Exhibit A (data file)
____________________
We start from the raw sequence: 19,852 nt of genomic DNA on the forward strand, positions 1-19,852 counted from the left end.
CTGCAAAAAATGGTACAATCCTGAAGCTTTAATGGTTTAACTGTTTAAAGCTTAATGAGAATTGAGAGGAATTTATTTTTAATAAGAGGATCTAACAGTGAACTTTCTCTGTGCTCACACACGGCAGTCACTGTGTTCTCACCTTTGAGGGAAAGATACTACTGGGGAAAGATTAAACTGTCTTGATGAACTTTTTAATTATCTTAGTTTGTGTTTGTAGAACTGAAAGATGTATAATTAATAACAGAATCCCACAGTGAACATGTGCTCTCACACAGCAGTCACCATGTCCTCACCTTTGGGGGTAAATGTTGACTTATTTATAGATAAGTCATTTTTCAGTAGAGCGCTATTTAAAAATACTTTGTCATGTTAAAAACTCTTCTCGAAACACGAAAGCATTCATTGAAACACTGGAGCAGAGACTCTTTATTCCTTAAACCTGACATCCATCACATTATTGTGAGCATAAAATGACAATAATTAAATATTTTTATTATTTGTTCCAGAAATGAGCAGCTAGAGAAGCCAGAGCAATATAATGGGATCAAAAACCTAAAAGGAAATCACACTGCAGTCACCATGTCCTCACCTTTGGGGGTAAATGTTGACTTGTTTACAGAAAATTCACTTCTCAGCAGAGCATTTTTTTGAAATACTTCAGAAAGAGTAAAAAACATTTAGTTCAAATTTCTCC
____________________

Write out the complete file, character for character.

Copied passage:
We start from the raw sequence: 19,852 nt of genomic DNA on the forward strand, positions 1-19,852 counted from the left end.
CTGCAAAAAATGGTACAATCCTGAAGCTTTAATGGTTTAACTGTTTAAAGCTTAATGAGAATTGAGAGGAATTTATTTTTAATAAGAGGATCTAACAGTGAACTTTCTCTGTGCTCACACACGGCAGTCACTGTGTTCTCACCTTTGAGGGAAAGATACTACTGGGGAAAGATTAAACTGTCTTGATGAACTTTTTAATTATCTTAGTTTGTGTTTGTAGAACTGAAAGATGTATAATTAATAACAGAATCCCACAGTGAACATGTGCTCTCACACAGCAGTCACCATGTCCTCACCTTTGGGGGTAAATGTTGACTTATTTATAGATAAGTCATTTTTCAGTAGAGCGCTATTTAAAAATACTTTGTCATGTTAAAAACTCTTCTCGAAACACGAAAGCATTCATTGAAACACTGGAGCAGAGACTCTTTATTCCTTAAACCTGACATCCATCACATTATTGTGAGCATAAAATGACAATAATTAAATATTTTTATTATTTGTTCCAGAAATGAGCAGCTAGAGAAGCCAGAGCAATATAATGGGATCAAAAACCTAAAAGGAAATCACACTGCAGTCACCATGTCCTCACCTTTGGGGGTAAATGTTGACTTGTTTACAGAAAATTCACTTCTCAGCAGAGCATTTTTTTGAAATACTTCAGAAAGAGTAAAAAACATTTAGTTCAAATTTCTCC